Physical Abuse

It can be difficult to tell from a child's emotional state or behavior if abuse is happening. The best way to know if a child is being abused is if the child tells you. There are also some physical signs such as patterned welts, bruises, or burns that can indicate abuse. Those that strongly suggest a child is being abused include:

  • Injuries to the head, face, ears, neck, upper arms, back, thighs, or buttocks, especially in very young children who are not yet running or walking.
  • Numerous injuries, especially in multiple areas of the body or the locations listed above, which are attributed to the child being clumsy.
  • Injuries that do not seem to fit the explanation given for them.
  • Conflicting injury explanations by the child and caregiver, or those that could not have occurred due to the child's age or developmental ability.
  • Excessive absences from school or a child who wears excessive clothes to hide injuries.
  • Inadequately explained pain with movement, sitting or walking that may be the result of an unidentified abuse injury.
Sexual Abuse

Sexual Abuse is any contact or interaction with a child in which the child is being used for the sexual stimulation of the perpetrator, the child, or another person. Sexual abuse can include touching and non-touching offenses, and exploitation, all of which are harmful to a child's well-being. Examples of sexual abuse are:

  • Abuse that includes touching the child:
    1. Fondling
      Making a child touch an adult in a sexual manner
      Penetrating a child's vagina, anus or mouth with a penis or other object, no matter how slight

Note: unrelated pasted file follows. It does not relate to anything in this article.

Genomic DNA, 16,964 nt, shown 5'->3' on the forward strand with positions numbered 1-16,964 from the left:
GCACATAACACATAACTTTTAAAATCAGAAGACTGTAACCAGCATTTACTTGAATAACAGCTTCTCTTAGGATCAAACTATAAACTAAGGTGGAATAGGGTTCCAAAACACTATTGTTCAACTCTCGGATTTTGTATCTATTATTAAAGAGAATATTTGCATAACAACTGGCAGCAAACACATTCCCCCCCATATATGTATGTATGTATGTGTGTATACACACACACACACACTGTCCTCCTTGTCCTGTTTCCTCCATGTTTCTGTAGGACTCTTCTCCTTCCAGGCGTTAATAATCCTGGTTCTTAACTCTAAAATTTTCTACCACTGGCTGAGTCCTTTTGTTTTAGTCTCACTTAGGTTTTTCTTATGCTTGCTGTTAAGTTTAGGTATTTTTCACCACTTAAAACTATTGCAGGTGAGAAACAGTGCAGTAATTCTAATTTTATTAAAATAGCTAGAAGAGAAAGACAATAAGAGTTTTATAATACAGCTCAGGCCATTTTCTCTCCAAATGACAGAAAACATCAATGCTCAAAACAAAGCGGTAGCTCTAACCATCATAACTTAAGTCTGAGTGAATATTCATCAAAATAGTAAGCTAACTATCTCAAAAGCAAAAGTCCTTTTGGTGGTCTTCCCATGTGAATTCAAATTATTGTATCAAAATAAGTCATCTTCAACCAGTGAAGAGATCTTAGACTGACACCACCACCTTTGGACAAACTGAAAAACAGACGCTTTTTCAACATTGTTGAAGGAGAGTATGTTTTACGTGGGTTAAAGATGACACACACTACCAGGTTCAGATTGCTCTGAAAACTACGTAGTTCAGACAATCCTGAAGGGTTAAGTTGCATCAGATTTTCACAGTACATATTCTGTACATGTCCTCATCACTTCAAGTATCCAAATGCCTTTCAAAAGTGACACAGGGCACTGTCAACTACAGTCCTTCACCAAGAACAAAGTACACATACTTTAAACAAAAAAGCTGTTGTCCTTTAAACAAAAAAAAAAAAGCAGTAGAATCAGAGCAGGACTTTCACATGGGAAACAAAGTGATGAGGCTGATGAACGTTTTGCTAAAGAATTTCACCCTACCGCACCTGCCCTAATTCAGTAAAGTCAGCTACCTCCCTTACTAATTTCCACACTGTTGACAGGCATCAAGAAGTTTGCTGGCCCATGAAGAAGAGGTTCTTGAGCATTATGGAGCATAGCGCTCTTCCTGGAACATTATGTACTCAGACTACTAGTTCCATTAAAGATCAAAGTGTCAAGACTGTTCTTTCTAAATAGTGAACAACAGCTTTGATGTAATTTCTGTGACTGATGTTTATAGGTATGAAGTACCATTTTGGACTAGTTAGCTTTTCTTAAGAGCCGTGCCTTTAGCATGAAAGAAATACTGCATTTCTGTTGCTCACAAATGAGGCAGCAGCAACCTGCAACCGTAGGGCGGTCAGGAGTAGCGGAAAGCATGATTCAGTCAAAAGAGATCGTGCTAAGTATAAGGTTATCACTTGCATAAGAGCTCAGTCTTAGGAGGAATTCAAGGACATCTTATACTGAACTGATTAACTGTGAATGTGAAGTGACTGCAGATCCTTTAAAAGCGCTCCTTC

• Non-touching abuse:
    1. Indecent exposure or exhibitionism
      Exposing children to pornographic material
      Intentionally exposing a child to sexual acts
  • Sexual exploitation:
    1. Engaging or soliciting a child for the purpose of prostitution
      Including a child in filming, photography or modeling pornography
Neglect

Neglect can be manifested in many ways. It is generally defined as acts or omissions by a person responsible for the care of a child resulting in harm or having a likelihood of harming a child, that are not due only to the lack of financial means of the child's parent or custodian. This includes failure to provide a child with food, clothing, or shelter, failure to treat a medical condition if necessary, or failure to provide adequate supervision of a child or to remove a child from an unsafe situation.

Internet Predators

Many people assume that children at risk for victimization are neglected or from dysfunctional homes. All children, even those from supportive families, may be at risk. Encourage your child to tell you immediately if anyone online makes him or her feel uncomfortable or makes plans to meet in person. Signs that an online predator may be connecting with your child:

  • Your child is withdrawn or isolated from family and friends
  • You find inappropriate material on the computer
  • Your child receives mail, money or gifts from an unknown person
  • You see unknown phone numbers on the phone or your billing statements

What NOT to do when you suspect a child has been abused:

  • Do not try to determine if the report is true
  • Do not use body language that displays anger or disappointment towards the child
  • Maintain your composure
  • Do not gossip about what you know to friends, family or co-workers
  • Do NOT confront the suspected offender - this could be unsafe and interfere with an investigation!

 

Things To Say

Some things you can say that will help a child who has told you about abuse:

  • I believe you
  • It's not your fault
  • I'm glad you told me
  • I'm not sure what will happen next, but I will help you
  • I'm upset, but not at you
  • You can still love someone even if they do something wrong
  • Nothing about you made this happen - it has happened to other children, too.

Things Not To Say

Some things that are HURTFUL to say to a child who has told you about abuse:

  • Are you sure you are telling me the truth?
  • Stop lying, you know that can't be true